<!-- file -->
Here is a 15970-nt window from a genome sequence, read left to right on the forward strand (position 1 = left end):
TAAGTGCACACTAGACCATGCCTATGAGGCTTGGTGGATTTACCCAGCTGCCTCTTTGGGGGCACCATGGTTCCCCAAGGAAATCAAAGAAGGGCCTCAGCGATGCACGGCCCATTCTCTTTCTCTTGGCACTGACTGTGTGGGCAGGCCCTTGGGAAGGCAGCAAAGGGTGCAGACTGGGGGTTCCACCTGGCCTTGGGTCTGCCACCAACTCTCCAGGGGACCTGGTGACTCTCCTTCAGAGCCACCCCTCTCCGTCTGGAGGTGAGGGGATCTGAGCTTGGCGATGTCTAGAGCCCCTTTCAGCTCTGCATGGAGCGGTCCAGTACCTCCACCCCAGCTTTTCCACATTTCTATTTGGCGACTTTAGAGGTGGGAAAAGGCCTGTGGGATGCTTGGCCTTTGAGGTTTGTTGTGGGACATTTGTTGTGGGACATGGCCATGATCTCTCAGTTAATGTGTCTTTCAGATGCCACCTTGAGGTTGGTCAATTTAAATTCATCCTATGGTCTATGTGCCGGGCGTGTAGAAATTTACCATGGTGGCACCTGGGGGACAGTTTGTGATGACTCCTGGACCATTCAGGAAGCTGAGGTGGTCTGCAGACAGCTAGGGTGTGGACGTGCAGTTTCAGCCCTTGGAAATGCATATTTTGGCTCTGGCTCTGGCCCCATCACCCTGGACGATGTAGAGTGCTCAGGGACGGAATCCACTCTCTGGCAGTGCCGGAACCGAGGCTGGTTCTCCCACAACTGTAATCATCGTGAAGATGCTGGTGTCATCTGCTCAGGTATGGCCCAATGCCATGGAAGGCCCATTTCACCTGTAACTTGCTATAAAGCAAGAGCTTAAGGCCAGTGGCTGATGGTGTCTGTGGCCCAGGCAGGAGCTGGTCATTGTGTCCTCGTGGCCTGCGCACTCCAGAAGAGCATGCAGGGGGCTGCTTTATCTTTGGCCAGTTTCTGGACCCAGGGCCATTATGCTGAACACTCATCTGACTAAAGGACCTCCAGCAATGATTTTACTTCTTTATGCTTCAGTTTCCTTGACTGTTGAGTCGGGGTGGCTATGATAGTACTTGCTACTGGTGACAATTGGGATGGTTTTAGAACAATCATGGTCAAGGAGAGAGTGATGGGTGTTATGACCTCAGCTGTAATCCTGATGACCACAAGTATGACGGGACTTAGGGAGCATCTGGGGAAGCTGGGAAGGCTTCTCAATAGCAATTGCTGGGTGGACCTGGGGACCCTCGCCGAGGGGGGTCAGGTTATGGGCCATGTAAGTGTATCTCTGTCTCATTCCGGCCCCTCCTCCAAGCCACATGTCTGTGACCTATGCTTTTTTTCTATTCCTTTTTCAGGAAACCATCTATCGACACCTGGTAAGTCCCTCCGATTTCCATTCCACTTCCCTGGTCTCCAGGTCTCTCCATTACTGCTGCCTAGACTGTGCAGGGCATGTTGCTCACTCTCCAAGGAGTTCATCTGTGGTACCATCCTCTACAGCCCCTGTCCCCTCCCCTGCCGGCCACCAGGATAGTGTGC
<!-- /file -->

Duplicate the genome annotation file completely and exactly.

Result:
Here is a 15970-nt window from a genome sequence, read left to right on the forward strand (position 1 = left end):
TAAGTGCACACTAGACCATGCCTATGAGGCTTGGTGGATTTACCCAGCTGCCTCTTTGGGGGCACCATGGTTCCCCAAGGAAATCAAAGAAGGGCCTCAGCGATGCACGGCCCATTCTCTTTCTCTTGGCACTGACTGTGTGGGCAGGCCCTTGGGAAGGCAGCAAAGGGTGCAGACTGGGGGTTCCACCTGGCCTTGGGTCTGCCACCAACTCTCCAGGGGACCTGGTGACTCTCCTTCAGAGCCACCCCTCTCCGTCTGGAGGTGAGGGGATCTGAGCTTGGCGATGTCTAGAGCCCCTTTCAGCTCTGCATGGAGCGGTCCAGTACCTCCACCCCAGCTTTTCCACATTTCTATTTGGCGACTTTAGAGGTGGGAAAAGGCCTGTGGGATGCTTGGCCTTTGAGGTTTGTTGTGGGACATTTGTTGTGGGACATGGCCATGATCTCTCAGTTAATGTGTCTTTCAGATGCCACCTTGAGGTTGGTCAATTTAAATTCATCCTATGGTCTATGTGCCGGGCGTGTAGAAATTTACCATGGTGGCACCTGGGGGACAGTTTGTGATGACTCCTGGACCATTCAGGAAGCTGAGGTGGTCTGCAGACAGCTAGGGTGTGGACGTGCAGTTTCAGCCCTTGGAAATGCATATTTTGGCTCTGGCTCTGGCCCCATCACCCTGGACGATGTAGAGTGCTCAGGGACGGAATCCACTCTCTGGCAGTGCCGGAACCGAGGCTGGTTCTCCCACAACTGTAATCATCGTGAAGATGCTGGTGTCATCTGCTCAGGTATGGCCCAATGCCATGGAAGGCCCATTTCACCTGTAACTTGCTATAAAGCAAGAGCTTAAGGCCAGTGGCTGATGGTGTCTGTGGCCCAGGCAGGAGCTGGTCATTGTGTCCTCGTGGCCTGCGCACTCCAGAAGAGCATGCAGGGGGCTGCTTTATCTTTGGCCAGTTTCTGGACCCAGGGCCATTATGCTGAACACTCATCTGACTAAAGGACCTCCAGCAATGATTTTACTTCTTTATGCTTCAGTTTCCTTGACTGTTGAGTCGGGGTGGCTATGATAGTACTTGCTACTGGTGACAATTGGGATGGTTTTAGAACAATCATGGTCAAGGAGAGAGTGATGGGTGTTATGACCTCAGCTGTAATCCTGATGACCACAAGTATGACGGGACTTAGGGAGCATCTGGGGAAGCTGGGAAGGCTTCTCAATAGCAATTGCTGGGTGGACCTGGGGACCCTCGCCGAGGGGGGTCAGGTTATGGGCCATGTAAGTGTATCTCTGTCTCATTCCGGCCCCTCCTCCAAGCCACATGTCTGTGACCTATGCTTTTTTTCTATTCCTTTTTCAGGAAACCATCTATCGACACCTGGTAAGTCCCTCCGATTTCCATTCCACTTCCCTGGTCTCCAGGTCTCTCCATTACTGCTGCCTAGACTGTGCAGGGCATGTTGCTCACTCTCCAAGGAGTTCATCTGTGGTACCATCCTCTACAGCCCCTGTCCCCTCCCCTGCCGGCCACCAGGATAGTGTGC